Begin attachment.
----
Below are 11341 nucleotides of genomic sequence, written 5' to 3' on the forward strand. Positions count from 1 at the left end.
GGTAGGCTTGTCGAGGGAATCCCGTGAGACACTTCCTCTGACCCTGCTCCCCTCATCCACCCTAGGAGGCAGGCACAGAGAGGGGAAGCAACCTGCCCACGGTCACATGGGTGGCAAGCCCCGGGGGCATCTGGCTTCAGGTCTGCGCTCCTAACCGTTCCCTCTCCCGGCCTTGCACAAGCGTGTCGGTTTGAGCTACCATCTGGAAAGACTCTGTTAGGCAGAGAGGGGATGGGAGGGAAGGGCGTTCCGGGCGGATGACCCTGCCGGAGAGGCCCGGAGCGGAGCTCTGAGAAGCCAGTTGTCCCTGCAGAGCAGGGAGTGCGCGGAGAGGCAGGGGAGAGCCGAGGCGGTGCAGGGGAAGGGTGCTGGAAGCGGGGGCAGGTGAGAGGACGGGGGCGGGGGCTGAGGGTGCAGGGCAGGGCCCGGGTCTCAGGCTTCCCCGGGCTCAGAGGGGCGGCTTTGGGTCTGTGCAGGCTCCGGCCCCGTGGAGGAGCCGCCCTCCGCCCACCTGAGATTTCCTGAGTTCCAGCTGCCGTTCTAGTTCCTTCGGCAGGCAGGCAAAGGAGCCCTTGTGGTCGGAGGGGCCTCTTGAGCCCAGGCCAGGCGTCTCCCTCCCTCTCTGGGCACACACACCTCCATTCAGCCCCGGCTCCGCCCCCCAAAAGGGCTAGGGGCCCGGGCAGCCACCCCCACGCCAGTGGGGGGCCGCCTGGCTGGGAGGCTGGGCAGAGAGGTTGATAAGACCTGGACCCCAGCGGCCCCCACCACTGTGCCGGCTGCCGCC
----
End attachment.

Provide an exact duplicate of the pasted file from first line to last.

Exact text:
Below are 11341 nucleotides of genomic sequence, written 5' to 3' on the forward strand. Positions count from 1 at the left end.
GGTAGGCTTGTCGAGGGAATCCCGTGAGACACTTCCTCTGACCCTGCTCCCCTCATCCACCCTAGGAGGCAGGCACAGAGAGGGGAAGCAACCTGCCCACGGTCACATGGGTGGCAAGCCCCGGGGGCATCTGGCTTCAGGTCTGCGCTCCTAACCGTTCCCTCTCCCGGCCTTGCACAAGCGTGTCGGTTTGAGCTACCATCTGGAAAGACTCTGTTAGGCAGAGAGGGGATGGGAGGGAAGGGCGTTCCGGGCGGATGACCCTGCCGGAGAGGCCCGGAGCGGAGCTCTGAGAAGCCAGTTGTCCCTGCAGAGCAGGGAGTGCGCGGAGAGGCAGGGGAGAGCCGAGGCGGTGCAGGGGAAGGGTGCTGGAAGCGGGGGCAGGTGAGAGGACGGGGGCGGGGGCTGAGGGTGCAGGGCAGGGCCCGGGTCTCAGGCTTCCCCGGGCTCAGAGGGGCGGCTTTGGGTCTGTGCAGGCTCCGGCCCCGTGGAGGAGCCGCCCTCCGCCCACCTGAGATTTCCTGAGTTCCAGCTGCCGTTCTAGTTCCTTCGGCAGGCAGGCAAAGGAGCCCTTGTGGTCGGAGGGGCCTCTTGAGCCCAGGCCAGGCGTCTCCCTCCCTCTCTGGGCACACACACCTCCATTCAGCCCCGGCTCCGCCCCCCAAAAGGGCTAGGGGCCCGGGCAGCCACCCCCACGCCAGTGGGGGGCCGCCTGGCTGGGAGGCTGGGCAGAGAGGTTGATAAGACCTGGACCCCAGCGGCCCCCACCACTGTGCCGGCTGCCGCC